Addiction is a disease in which a person loses control of their life, but that doesn’t mean that they are a lost cause beyond all hope. They may lack stability and feel discontent with anxiety and urgency to get that next high to numb their pain with substances, and lean on drugs or alcohol to cope with overwhelming feelings, however temporarily. Many people with substance abuse disorder stand in their own way and begin to self-sabotage while trying to maintain sobriety. But why?
What Is Self-Sabotage?
The act of sabotaging something is to destroy or undermine it, often in a secretive or covert way, but with direct and deliberate involvement. The term self-sabotage means the destructive behavior is directed inwards, at yourself. Most people who self-sabotage are unaware of their self-destructive, self-defeating behaviors that are a form of psychological self-harm.
If you find yourself acting in one or more of the following ways, you may be self-sabotaging:
- Expecting significant life changes without putting in the effort to achieve them, such as expecting to get a good job because you feel you’re smart enough and you deserve it, but not putting in the work to write a good resume or do mock interviews to sharpen your skills
- Ignoring obvious signs you are struggling and preferring to live in denial, like not noticing that you’re slipping back into old habits of leaning on drugs and alcohol to escape negative emotions
- Thinking poorly of yourself and engaging in negative self-talk, such as “if you try to do that, you’ll just fail anyway, so don’t even start XYZ task”
- Overcomplicating solutions to your problems, such as telling yourself you’re a perfectionist, so you keep making changes to a project and never submitting it because “it isn’t good enough”
- Complaining about the behavior of those around you without thinking critically about your own, even projecting your own negative feelings onto others because you feel poorly about yourself
So, why do addicts self-sabotage? The reasons are varied, and you probably don’t even realize you’re doing it or know how to stop.
How Self-Sabotage Damages Your Life
By engaging in self-sabotaging behaviors, you set yourself up to fail in a sort of self-fulfilling prophecy. By giving in to these negative self-beliefs, you reinforce negative behaviors like procrastination, jealousy, envy, and self-hatred, and limit your chances of meeting your goals. Not to mention, you may damage your reputation if others begin to see you as unreliable, lazy, or lacking ambition. Those around you may also begin to perceive you as passive-aggressive and pull back from your company because of your negativity. With all of these problems compounding, your self-sabotaging behaviors are likely only to increase and manifest even more and create further feelings of frustration and inadequacy and lower self-esteem.
What You Can Do to Overcome Self-Defeating Behavior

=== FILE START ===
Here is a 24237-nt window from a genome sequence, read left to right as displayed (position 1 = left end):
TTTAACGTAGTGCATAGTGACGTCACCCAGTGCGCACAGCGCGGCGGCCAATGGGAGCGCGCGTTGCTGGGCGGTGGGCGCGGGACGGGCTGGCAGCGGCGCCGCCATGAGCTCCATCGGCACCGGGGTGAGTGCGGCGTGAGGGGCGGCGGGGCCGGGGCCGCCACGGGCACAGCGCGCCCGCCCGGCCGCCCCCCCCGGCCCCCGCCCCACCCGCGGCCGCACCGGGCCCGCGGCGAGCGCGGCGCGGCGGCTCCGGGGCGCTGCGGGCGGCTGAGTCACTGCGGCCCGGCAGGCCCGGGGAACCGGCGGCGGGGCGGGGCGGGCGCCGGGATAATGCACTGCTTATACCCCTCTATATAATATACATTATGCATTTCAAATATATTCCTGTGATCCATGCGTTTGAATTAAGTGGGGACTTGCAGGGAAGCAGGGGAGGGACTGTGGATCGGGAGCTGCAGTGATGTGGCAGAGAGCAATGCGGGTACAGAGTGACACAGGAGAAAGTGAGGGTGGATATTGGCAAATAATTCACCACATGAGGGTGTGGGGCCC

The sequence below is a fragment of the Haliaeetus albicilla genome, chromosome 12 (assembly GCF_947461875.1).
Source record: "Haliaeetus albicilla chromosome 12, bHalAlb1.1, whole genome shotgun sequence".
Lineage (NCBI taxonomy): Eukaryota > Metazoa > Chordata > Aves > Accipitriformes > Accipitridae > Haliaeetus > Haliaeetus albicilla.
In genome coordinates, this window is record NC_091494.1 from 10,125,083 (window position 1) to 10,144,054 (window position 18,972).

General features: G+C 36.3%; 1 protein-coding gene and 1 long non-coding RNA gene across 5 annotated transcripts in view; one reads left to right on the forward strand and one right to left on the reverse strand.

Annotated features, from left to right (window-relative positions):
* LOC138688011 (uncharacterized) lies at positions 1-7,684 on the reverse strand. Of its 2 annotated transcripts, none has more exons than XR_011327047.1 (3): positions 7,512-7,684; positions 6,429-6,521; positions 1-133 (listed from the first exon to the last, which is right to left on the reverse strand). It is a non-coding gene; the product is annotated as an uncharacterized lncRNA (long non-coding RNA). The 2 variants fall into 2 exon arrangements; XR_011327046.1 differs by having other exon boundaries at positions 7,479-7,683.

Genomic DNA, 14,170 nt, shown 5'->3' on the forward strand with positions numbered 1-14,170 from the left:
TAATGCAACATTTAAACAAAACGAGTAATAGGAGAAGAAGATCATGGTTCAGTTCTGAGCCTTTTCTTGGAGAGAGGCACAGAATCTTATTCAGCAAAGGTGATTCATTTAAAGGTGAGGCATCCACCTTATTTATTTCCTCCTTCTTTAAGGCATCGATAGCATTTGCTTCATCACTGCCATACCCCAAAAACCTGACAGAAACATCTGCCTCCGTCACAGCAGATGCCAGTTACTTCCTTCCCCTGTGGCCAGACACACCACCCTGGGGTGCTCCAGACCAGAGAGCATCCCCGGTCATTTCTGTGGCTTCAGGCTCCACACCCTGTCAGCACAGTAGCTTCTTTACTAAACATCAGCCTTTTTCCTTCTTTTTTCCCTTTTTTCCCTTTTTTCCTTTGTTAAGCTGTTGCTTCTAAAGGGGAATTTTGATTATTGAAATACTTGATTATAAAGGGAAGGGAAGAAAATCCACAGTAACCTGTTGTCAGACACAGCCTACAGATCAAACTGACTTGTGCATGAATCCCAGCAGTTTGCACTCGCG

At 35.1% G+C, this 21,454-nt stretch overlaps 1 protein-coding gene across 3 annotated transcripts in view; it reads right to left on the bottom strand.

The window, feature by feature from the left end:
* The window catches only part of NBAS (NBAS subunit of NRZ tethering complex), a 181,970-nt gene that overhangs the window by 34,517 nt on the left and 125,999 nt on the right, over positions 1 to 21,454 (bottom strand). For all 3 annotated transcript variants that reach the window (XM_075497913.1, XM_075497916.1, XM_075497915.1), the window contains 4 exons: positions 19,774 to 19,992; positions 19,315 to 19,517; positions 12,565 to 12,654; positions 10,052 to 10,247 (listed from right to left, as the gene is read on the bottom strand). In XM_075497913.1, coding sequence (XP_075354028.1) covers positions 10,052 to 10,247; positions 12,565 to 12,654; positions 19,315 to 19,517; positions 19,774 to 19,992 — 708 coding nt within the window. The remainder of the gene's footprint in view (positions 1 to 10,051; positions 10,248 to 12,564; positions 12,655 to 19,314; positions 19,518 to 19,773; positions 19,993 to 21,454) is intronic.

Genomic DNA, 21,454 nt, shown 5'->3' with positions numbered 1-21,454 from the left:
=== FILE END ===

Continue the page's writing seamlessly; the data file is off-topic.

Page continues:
Luckily, you can overcome self-sabotaging behavior with effort and practice so you can flip the script and become self-confident. You are more than your inner saboteur says you are. By recognizing your self-sabotaging behaviors, you’ve made the first step to overcoming those behaviors that make you stand in your own way. It may be painful for you to look at yourself and ask why you’re suffering from a lack of inspiration, or motivation, or why you put off making important decisions, but it’s very important to do this to recognize your self-defeating behaviors.
Next, you’ll have to understand the emotions that lead to your self-sabotaging behaviors, as they often stem from negative feelings such as anxiety and self-hatred. For instance, you may fall behind on deadlines because an event you perceived as negative trigged an emotion of worthlessness in you, which led to the self-defeating action. Your perceptions could have been completely irrational and it’s likely your emotional response might not be in line with the reality of the situation. Always aim to check and manage your emotions in a healthy way so you don’t commit self-sabotaging behaviors that could have negative consequences.
Once you’ve identified the false rationale that led to your self-sabotaging behaviors, you can begin to correct course and rebuild your self-esteem. Consider asking yourself what you can say to yourself that is positive, encouraging, and uplifting. Ask yourself what options you have to achieve your goals. Look deeper into the question of whether you can build your self-confidence by setting and achieving attainable goals on your way to achieving a bigger goal so you’re less likely to overwhelm yourself and give into old habits like self-defeat and giving up on your goals altogether.
Contact Mount Sinai Wellness Center for Help with Self-Sabotaging Behaviors
Do you have substance abuse disorder and suffer from self-defeating behaviors? Are you looking for help reestablishing your confidence as you get sober and maintain your sobriety? Our team at Mount Sinai Wellness Center is standing by to help. Throughout the years, we have helped countless individuals get control of their lives after they’ve seemingly lost it to drug and alcohol abuse and thrown their self-worth away to self-sabotaging behaviors. Help is just a phone call away.
To get in touch with Mount Sinai Wellness Center, contact us today at (800) 353-4673.